That the Niro doesn’t score more highly here is perhaps because Kia has tried to achieve a little too much with the car – chasing efficiency, performance, refinement and handling dynamism has inevitably stretched the fabric of the car’s driving experience somewhat thin.
On the 16in wheels and Michelin Energy Saver tyres that are standard on the entry-level 2 and all PHEV models, the car has limited reserves of outright grip, but spring rates some way stiffer than the crossover norm create quite crisp handling response from the suspension.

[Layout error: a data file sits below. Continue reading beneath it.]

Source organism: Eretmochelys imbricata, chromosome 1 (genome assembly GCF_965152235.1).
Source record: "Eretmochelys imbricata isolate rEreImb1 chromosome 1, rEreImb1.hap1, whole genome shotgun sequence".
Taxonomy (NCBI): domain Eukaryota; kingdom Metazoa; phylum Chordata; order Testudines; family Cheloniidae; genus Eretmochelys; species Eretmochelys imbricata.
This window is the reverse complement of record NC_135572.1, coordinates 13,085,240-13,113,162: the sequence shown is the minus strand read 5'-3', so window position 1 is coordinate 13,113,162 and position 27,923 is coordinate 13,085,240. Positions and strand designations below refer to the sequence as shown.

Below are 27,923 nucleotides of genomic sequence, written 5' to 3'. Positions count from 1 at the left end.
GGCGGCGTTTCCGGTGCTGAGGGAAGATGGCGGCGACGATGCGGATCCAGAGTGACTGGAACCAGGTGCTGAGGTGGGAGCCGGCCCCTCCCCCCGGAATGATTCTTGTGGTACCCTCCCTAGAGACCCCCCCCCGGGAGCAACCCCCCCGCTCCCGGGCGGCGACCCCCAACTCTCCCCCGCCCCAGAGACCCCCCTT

It’s a combination that makes the car feel wieldy and eager up to a point, but not desperately sophisticated or engaging thereafter.
Kia’s electromechanical power steering set-up produces quite heavy, muted steering feel. It’s moderately direct and weights up as cornering forces rise but ultimately does little to entice you into the driving experience or tell you when those front contact patches are running short of grip.
The car’s adhesive limits are pretty modest, too. That firm suspension refuses to let the body roll very much and it’s quite noisy and brittle-feeling over bumps.
Corner hard and you’ll find those grip levels are at least broadly well balanced, the car being prone to sliding at either axle – and doing so quite suddenly once you’ve breached its comfort zone, only for the ESC to intervene quite hard and late in proceedings.